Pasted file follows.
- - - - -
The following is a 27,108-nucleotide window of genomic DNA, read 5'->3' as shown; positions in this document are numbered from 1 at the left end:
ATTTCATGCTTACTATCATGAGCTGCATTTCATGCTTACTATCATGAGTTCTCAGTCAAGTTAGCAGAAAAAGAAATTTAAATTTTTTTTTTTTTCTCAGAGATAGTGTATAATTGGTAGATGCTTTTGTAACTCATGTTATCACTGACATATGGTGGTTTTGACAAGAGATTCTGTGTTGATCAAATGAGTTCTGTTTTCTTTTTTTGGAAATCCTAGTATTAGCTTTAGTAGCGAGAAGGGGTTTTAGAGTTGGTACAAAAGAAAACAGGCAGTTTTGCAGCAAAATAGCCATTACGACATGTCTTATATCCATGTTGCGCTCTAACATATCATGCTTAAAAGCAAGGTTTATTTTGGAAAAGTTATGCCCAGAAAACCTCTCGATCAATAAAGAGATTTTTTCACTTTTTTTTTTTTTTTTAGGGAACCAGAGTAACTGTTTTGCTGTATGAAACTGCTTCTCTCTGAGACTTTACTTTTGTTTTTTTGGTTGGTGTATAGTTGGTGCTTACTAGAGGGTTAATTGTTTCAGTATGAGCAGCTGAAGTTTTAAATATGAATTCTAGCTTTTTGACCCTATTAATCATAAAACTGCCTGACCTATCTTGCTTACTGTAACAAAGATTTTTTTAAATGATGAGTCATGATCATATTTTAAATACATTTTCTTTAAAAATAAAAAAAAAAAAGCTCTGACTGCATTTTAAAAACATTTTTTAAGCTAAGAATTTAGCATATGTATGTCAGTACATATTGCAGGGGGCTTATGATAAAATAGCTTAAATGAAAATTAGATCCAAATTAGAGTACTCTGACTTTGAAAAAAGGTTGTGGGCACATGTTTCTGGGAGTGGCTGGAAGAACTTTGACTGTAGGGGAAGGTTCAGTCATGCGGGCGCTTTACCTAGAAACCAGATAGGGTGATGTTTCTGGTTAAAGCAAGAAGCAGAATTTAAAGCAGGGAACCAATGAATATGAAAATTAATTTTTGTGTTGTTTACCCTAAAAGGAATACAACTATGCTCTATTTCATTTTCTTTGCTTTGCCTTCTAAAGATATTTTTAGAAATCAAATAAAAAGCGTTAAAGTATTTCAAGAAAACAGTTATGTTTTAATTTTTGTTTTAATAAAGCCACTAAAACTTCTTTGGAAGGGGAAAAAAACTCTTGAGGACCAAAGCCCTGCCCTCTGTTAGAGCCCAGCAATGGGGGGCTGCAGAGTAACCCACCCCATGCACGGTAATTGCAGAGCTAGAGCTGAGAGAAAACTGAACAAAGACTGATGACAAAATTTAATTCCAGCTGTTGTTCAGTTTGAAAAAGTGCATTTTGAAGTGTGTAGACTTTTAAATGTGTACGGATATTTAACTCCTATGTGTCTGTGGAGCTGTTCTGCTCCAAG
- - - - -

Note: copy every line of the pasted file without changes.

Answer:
The following is a 27,108-nucleotide window of genomic DNA, read 5'->3' as shown; positions in this document are numbered from 1 at the left end:
ATTTCATGCTTACTATCATGAGCTGCATTTCATGCTTACTATCATGAGTTCTCAGTCAAGTTAGCAGAAAAAGAAATTTAAATTTTTTTTTTTTTCTCAGAGATAGTGTATAATTGGTAGATGCTTTTGTAACTCATGTTATCACTGACATATGGTGGTTTTGACAAGAGATTCTGTGTTGATCAAATGAGTTCTGTTTTCTTTTTTTGGAAATCCTAGTATTAGCTTTAGTAGCGAGAAGGGGTTTTAGAGTTGGTACAAAAGAAAACAGGCAGTTTTGCAGCAAAATAGCCATTACGACATGTCTTATATCCATGTTGCGCTCTAACATATCATGCTTAAAAGCAAGGTTTATTTTGGAAAAGTTATGCCCAGAAAACCTCTCGATCAATAAAGAGATTTTTTCACTTTTTTTTTTTTTTTTAGGGAACCAGAGTAACTGTTTTGCTGTATGAAACTGCTTCTCTCTGAGACTTTACTTTTGTTTTTTTGGTTGGTGTATAGTTGGTGCTTACTAGAGGGTTAATTGTTTCAGTATGAGCAGCTGAAGTTTTAAATATGAATTCTAGCTTTTTGACCCTATTAATCATAAAACTGCCTGACCTATCTTGCTTACTGTAACAAAGATTTTTTTAAATGATGAGTCATGATCATATTTTAAATACATTTTCTTTAAAAATAAAAAAAAAAAAGCTCTGACTGCATTTTAAAAACATTTTTTAAGCTAAGAATTTAGCATATGTATGTCAGTACATATTGCAGGGGGCTTATGATAAAATAGCTTAAATGAAAATTAGATCCAAATTAGAGTACTCTGACTTTGAAAAAAGGTTGTGGGCACATGTTTCTGGGAGTGGCTGGAAGAACTTTGACTGTAGGGGAAGGTTCAGTCATGCGGGCGCTTTACCTAGAAACCAGATAGGGTGATGTTTCTGGTTAAAGCAAGAAGCAGAATTTAAAGCAGGGAACCAATGAATATGAAAATTAATTTTTGTGTTGTTTACCCTAAAAGGAATACAACTATGCTCTATTTCATTTTCTTTGCTTTGCCTTCTAAAGATATTTTTAGAAATCAAATAAAAAGCGTTAAAGTATTTCAAGAAAACAGTTATGTTTTAATTTTTGTTTTAATAAAGCCACTAAAACTTCTTTGGAAGGGGAAAAAAACTCTTGAGGACCAAAGCCCTGCCCTCTGTTAGAGCCCAGCAATGGGGGGCTGCAGAGTAACCCACCCCATGCACGGTAATTGCAGAGCTAGAGCTGAGAGAAAACTGAACAAAGACTGATGACAAAATTTAATTCCAGCTGTTGTTCAGTTTGAAAAAGTGCATTTTGAAGTGTGTAGACTTTTAAATGTGTACGGATATTTAACTCCTATGTGTCTGTGGAGCTGTTCTGCTCCAAG